Girls Guns and Glory


Sometimes music can break your heart, and sometimes whiskey can mend it. Girls Guns and Glory  is a bluesy group, led by the working-man vocals of Ward Hayden. His voice takes generous cues from Hank Williams, Johnny Cash, and—at times—Otis Redding. He’s got that delightful Southern twang that makes classic Country an endearing genre, though it’s often peppered with a strained gravel that’s nothing-if-not genuine.

A heart-wrenching example is “Non-Workingman’s Blues,” a track from Girls Guns and Glory’s new Milltown Sessions EP. It’s a slow ballad that hits hard, with Hayden’s strong but defeated vocals laid over a precise banjo and perfectly placed blues-guitar. It’s kind of a masterpiece, really, a track that you can listen to on repeat for hours. The song is about being out of work, an archetype for the genre, but it’s the way that Hayden sings about John Henry, the American folklore hero, that really sells everything. “Worked himself to death, asked for water in his last breath…the beast that he’d slain took his place and still remains.”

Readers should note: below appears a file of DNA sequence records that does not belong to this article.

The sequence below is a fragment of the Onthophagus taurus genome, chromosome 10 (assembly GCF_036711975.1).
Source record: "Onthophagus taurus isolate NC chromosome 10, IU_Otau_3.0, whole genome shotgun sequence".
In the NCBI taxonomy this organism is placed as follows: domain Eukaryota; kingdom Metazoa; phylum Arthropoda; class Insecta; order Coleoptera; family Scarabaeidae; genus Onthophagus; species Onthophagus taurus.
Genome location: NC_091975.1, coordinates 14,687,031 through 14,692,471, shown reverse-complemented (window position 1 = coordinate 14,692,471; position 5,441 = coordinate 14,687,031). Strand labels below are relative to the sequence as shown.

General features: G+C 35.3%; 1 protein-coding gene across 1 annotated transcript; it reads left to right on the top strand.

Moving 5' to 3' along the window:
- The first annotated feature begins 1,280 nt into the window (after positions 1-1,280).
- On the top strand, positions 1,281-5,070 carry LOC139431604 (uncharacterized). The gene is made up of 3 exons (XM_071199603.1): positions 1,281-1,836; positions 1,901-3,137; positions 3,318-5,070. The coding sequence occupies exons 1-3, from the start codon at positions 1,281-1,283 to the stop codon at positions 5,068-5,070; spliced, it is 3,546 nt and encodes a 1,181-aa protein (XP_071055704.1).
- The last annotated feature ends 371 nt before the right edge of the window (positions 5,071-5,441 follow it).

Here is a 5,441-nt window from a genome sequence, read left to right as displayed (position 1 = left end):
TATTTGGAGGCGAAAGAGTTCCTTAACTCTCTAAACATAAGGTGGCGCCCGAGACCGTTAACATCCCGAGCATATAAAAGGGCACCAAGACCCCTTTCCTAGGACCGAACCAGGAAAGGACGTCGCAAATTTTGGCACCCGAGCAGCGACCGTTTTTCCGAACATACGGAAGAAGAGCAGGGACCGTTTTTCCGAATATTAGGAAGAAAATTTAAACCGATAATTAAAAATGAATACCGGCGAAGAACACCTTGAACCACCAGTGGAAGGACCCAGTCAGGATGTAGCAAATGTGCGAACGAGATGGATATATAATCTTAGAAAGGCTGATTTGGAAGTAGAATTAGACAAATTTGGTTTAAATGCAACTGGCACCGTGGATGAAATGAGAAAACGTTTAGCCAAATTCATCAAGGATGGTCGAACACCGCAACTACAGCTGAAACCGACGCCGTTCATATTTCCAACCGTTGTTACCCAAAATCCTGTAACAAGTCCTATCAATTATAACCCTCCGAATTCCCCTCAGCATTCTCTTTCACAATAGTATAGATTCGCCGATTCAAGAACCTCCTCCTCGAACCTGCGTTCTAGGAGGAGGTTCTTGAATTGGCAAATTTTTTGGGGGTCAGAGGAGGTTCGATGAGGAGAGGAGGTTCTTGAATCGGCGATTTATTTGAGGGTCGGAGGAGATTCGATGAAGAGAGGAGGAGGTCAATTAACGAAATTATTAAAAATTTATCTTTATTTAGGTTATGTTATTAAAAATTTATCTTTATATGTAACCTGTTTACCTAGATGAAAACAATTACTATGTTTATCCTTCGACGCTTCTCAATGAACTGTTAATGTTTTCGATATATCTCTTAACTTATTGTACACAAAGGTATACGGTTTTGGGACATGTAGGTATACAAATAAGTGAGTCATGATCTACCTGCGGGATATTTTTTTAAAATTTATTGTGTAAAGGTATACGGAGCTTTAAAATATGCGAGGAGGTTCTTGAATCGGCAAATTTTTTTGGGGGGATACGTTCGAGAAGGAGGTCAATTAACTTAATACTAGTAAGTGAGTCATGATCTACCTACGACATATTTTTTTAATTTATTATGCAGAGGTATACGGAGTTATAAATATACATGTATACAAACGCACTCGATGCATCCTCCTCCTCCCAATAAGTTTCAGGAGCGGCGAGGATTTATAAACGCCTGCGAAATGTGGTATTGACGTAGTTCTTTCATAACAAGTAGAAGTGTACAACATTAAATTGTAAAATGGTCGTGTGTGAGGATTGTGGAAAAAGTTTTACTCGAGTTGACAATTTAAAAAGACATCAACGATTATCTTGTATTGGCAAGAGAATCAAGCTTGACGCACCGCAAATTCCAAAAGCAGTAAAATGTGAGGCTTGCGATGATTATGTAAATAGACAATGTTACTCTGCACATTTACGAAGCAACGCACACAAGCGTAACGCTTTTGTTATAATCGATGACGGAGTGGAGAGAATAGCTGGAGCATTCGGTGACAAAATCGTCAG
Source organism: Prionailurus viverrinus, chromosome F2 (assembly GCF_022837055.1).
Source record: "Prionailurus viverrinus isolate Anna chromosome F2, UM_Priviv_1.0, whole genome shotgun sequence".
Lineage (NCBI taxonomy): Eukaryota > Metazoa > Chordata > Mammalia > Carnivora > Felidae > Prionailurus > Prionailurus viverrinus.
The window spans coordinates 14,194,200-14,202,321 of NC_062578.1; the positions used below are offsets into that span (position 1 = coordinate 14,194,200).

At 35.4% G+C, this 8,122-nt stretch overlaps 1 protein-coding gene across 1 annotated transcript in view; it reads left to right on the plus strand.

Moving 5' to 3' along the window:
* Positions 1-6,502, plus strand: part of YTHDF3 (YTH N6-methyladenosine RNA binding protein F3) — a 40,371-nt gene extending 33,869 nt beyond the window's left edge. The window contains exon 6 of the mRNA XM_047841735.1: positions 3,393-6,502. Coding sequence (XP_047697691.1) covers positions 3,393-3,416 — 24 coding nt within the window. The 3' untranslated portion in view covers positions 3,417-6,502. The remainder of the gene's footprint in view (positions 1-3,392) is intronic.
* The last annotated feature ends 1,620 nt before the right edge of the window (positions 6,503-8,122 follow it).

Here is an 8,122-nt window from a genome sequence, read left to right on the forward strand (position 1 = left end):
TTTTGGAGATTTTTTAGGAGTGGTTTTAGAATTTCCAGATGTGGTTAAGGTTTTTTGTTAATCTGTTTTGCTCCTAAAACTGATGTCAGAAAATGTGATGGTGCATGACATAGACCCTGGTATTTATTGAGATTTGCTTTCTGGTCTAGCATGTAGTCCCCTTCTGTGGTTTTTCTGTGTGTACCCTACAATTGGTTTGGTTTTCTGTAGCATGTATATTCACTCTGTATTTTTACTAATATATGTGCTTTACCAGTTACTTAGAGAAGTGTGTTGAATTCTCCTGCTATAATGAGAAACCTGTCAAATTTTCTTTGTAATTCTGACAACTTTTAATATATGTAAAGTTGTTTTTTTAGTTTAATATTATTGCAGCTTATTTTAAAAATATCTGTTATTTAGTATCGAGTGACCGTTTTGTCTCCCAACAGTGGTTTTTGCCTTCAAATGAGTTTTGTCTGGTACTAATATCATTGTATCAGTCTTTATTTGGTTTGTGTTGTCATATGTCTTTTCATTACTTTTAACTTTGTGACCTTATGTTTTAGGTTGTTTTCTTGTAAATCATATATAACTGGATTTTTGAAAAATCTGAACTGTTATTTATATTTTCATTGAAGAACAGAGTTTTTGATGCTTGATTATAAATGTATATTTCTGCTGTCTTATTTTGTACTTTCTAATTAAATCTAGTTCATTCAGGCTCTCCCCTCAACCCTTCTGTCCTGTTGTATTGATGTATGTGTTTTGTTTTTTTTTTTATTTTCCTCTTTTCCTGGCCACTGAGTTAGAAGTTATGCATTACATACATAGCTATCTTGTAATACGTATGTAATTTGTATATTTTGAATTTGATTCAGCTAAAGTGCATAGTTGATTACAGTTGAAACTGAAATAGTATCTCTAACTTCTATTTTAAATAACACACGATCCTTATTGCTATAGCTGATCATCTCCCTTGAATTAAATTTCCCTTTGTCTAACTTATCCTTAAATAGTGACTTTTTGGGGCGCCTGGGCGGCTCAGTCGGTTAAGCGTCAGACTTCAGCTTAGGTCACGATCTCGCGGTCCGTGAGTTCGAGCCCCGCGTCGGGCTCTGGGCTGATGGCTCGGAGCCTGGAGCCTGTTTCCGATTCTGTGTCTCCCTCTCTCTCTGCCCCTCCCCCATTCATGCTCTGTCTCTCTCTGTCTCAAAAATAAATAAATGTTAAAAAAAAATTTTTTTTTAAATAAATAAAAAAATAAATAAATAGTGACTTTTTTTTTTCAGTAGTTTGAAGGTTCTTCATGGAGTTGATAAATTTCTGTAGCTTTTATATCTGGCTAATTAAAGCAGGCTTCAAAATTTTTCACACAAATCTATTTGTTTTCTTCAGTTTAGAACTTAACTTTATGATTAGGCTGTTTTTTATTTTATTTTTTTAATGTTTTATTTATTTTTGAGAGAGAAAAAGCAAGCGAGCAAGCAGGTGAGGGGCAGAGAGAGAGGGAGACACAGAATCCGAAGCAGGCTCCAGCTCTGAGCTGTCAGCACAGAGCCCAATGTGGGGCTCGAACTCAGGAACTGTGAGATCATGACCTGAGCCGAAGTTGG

You can read the rest of my review here.


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